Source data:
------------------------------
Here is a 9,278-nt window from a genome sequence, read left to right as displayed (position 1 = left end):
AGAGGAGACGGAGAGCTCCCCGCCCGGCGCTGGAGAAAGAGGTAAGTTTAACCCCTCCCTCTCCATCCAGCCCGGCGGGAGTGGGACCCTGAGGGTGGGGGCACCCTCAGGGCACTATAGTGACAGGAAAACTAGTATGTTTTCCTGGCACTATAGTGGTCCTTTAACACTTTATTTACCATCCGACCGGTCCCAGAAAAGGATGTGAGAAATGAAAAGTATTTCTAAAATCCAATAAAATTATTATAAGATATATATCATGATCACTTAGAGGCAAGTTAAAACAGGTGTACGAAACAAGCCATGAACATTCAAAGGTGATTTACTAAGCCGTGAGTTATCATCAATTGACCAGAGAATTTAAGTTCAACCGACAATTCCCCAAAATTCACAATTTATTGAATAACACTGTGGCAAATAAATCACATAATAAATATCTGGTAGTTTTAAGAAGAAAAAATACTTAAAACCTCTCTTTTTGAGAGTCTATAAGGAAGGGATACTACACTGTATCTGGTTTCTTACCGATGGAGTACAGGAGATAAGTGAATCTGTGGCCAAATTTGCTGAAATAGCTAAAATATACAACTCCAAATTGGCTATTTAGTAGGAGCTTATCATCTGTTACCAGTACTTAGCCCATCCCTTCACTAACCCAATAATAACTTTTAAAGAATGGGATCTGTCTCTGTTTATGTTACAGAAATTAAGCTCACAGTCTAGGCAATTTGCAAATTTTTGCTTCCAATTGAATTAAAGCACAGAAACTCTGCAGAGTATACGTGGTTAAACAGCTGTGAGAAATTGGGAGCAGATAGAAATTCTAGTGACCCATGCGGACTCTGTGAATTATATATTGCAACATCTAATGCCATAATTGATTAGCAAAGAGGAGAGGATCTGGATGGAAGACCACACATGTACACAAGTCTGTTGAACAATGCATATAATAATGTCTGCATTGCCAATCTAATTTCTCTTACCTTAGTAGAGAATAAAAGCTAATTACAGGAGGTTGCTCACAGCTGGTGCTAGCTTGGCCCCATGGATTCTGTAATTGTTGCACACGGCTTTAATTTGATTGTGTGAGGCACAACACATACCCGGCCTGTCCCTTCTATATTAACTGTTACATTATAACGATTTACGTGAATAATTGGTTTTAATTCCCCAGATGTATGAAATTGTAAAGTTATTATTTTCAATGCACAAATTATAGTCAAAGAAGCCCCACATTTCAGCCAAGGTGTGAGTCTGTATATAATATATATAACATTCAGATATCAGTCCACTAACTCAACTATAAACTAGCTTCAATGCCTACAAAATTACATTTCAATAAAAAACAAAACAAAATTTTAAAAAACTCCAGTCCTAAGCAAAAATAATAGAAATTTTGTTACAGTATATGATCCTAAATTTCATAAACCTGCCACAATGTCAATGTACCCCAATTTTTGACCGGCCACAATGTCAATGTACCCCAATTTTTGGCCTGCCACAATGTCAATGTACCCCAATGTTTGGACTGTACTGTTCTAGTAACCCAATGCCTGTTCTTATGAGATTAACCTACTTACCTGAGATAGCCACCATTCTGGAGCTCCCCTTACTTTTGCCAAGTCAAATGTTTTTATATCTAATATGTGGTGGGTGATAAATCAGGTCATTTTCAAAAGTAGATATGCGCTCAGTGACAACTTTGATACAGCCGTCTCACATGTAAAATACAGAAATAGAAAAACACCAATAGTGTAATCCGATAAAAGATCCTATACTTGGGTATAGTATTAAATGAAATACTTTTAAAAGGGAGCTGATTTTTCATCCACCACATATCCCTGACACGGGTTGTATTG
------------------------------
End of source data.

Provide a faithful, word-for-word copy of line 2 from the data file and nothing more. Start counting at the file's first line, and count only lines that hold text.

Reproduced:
AGAGGAGACGGAGAGCTCCCCGCCCGGCGCTGGAGAAAGAGGTAAGTTTAACCCCTCCCTCTCCATCCAGCCCGGCGGGAGTGGGACCCTGAGGGTGGGGGCACCCTCAGGGCACTATAGTGACAGGAAAACTAGTATGTTTTCCTGGCACTATAGTGGTCCTTTAACACTTTATTTACCATCCGACCGGTCCCAGAAAAGGATGTGAGAAATGAAAAGTATTTCTAAAATCCAATAAAATTATTATAAGATATATATCATGATCACTTAGAGGCAAGTTAAAACAGGTGTACGAAACAAGCCATGAACATTCAAAGGTGATTTACTAAGCCGTGAGTTATCATCAATTGACCAGAGAATTTAAGTTCAACCGACAATTCCCCAAAATTCACAATTTATTGAATAACACTGTGGCAAATAAATCACATAATAAATATCTGGTAGTTTTAAGAAGAAAAAATACTTAAAACCTCTCTTTTTGAGAGTCTATAAGGAAGGGATACTACACTGTATCTGGTTTCTTACCGATGGAGTACAGGAGATAAGTGAATCTGTGGCCAAATTTGCTGAAATAGCTAAAATATACAACTCCAAATTGGCTATTTAGTAGGAGCTTATCATCTGTTACCAGTACTTAGCCCATCCCTTCACTAACCCAATAATAACTTTTAAAGAATGGGATCTGTCTCTGTTTATGTTACAGAAATTAAGCTCACAGTCTAGGCAATTTGCAAATTTTTGCTTCCAATTGAATTAAAGCACAGAAACTCTGCAGAGTATACGTGGTTAAACAGCTGTGAGAAATTGGGAGCAGATAGAAATTCTAGTGACCCATGCGGACTCTGTGAATTATATATTGCAACATCTAATGCCATAATTGATTAGCAAAGAGGAGAGGATCTGGATGGAAGACCACACATGTACACAAGTCTGTTGAACAATGCATATAATAATGTCTGCATTGCCAATCTAATTTCTCTTACCTTAGTAGAGAATAAAAGCTAATTACAGGAGGTTGCTCACAGCTGGTGCTAGCTTGGCCCCATGGATTCTGTAATTGTTGCACACGGCTTTAATTTGATTGTGTGAGGCACAACACATACCCGGCCTGTCCCTTCTATATTAACTGTTACATTATAACGATTTACGTGAATAATTGGTTTTAATTCCCCAGATGTATGAAATTGTAAAGTTATTATTTTCAATGCACAAATTATAGTCAAAGAAGCCCCACATTTCAGCCAAGGTGTGAGTCTGTATATAATATATATAACATTCAGATATCAGTCCACTAACTCAACTATAAACTAGCTTCAATGCCTACAAAATTACATTTCAATAAAAAACAAAACAAAATTTTAAAAAACTCCAGTCCTAAGCAAAAATAATAGAAATTTTGTTACAGTATATGATCCTAAATTTCATAAACCTGCCACAATGTCAATGTACCCCAATTTTTGACCGGCCACAATGTCAATGTACCCCAATTTTTGGCCTGCCACAATGTCAATGTACCCCAATGTTTGGACTGTACTGTTCTAGTAACCCAATGCCTGTTCTTATGAGATTAACCTACTTACCTGAGATAGCCACCATTCTGGAGCTCCCCTTACTTTTGCCAAGTCAAATGTTTTTATATCTAATATGTGGTGGGTGATAAATCAGGTCATTTTCAAAAGTAGATATGCGCTCAGTGACAACTTTGATACAGCCGTCTCACATGTAAAATACAGAAATAGAAAAACACCAATAGTGTAATCCGATAAAAGATCCTATACTTGGGTATAGTATTAAATGAAATACTTTTAAAAGGGAGCTGATTTTTCATCCACCACATATCCCTGACACGGGTTGTATTG